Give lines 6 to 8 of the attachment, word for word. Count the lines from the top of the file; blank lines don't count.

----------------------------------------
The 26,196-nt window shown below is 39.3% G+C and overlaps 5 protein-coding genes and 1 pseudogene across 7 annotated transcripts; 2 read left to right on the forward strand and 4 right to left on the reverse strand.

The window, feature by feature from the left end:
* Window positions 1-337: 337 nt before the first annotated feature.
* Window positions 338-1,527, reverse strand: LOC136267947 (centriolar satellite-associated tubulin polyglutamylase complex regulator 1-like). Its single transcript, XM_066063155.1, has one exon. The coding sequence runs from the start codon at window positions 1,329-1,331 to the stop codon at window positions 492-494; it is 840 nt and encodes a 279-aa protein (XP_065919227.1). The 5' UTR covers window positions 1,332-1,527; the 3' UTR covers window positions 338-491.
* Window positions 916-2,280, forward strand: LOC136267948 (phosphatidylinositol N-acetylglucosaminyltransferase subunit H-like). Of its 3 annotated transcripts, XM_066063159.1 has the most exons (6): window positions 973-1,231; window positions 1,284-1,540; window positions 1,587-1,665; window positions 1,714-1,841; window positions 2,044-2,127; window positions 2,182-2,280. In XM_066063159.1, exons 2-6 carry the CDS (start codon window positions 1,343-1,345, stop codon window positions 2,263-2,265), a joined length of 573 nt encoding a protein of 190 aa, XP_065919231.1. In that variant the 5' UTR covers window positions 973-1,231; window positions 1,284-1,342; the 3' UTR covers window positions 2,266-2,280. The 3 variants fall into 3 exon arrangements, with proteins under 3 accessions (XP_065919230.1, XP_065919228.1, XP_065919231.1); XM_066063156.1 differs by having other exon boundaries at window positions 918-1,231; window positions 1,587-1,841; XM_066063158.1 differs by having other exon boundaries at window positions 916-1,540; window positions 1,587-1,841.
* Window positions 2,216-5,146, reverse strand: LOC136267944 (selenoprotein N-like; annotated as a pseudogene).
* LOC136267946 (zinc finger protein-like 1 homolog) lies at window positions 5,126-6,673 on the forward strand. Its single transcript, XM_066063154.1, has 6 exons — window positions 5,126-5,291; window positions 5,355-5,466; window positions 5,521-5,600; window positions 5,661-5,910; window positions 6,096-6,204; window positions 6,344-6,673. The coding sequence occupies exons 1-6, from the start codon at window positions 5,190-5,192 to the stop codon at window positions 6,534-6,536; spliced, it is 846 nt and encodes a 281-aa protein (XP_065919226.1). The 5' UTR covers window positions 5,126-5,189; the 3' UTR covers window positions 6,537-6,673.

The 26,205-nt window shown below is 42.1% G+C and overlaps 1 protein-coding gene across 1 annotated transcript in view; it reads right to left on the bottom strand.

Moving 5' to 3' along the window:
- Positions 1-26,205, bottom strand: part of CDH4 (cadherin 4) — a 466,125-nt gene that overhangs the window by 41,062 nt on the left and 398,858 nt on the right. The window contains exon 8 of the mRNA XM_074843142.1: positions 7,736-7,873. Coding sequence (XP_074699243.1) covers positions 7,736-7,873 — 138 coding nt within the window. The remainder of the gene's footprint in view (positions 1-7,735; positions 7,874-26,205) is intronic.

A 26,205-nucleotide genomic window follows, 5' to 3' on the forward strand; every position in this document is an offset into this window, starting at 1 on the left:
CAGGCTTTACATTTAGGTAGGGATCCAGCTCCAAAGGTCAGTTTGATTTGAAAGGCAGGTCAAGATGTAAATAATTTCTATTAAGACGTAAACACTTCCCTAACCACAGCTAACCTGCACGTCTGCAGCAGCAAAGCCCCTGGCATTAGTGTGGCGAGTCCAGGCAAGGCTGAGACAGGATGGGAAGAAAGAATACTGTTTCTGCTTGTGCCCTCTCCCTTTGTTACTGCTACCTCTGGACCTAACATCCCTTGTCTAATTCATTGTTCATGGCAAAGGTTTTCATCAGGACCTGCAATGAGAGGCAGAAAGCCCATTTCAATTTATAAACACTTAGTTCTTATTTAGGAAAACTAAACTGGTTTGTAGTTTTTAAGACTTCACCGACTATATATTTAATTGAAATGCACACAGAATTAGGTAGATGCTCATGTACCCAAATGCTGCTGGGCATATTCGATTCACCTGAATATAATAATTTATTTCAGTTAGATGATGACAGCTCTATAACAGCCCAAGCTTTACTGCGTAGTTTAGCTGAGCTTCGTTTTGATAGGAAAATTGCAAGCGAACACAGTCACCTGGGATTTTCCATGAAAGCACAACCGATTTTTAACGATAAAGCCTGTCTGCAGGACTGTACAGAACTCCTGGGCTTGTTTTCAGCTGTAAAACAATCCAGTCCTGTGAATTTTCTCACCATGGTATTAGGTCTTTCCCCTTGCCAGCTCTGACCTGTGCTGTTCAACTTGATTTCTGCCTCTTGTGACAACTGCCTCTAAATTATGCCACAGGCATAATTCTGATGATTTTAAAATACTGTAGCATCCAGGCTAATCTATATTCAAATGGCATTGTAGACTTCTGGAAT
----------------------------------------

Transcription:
* Window positions 2,216-5,146, reverse strand: LOC136267944 (selenoprotein N-like; annotated as a pseudogene).
* LOC136267946 (zinc finger protein-like 1 homolog) lies at window positions 5,126-6,673 on the forward strand. Its single transcript, XM_066063154.1, has 6 exons — window positions 5,126-5,291; window positions 5,355-5,466; window positions 5,521-5,600; window positions 5,661-5,910; window positions 6,096-6,204; window positions 6,344-6,673. The coding sequence occupies exons 1-6, from the start codon at window positions 5,190-5,192 to the stop codon at window positions 6,534-6,536; spliced, it is 846 nt and encodes a 281-aa protein (XP_065919226.1). The 5' UTR covers window positions 5,126-5,189; the 3' UTR covers window positions 6,537-6,673.

The 26,205-nt window shown below is 42.1% G+C and overlaps 1 protein-coding gene across 1 annotated transcript in view; it reads right to left on the bottom strand.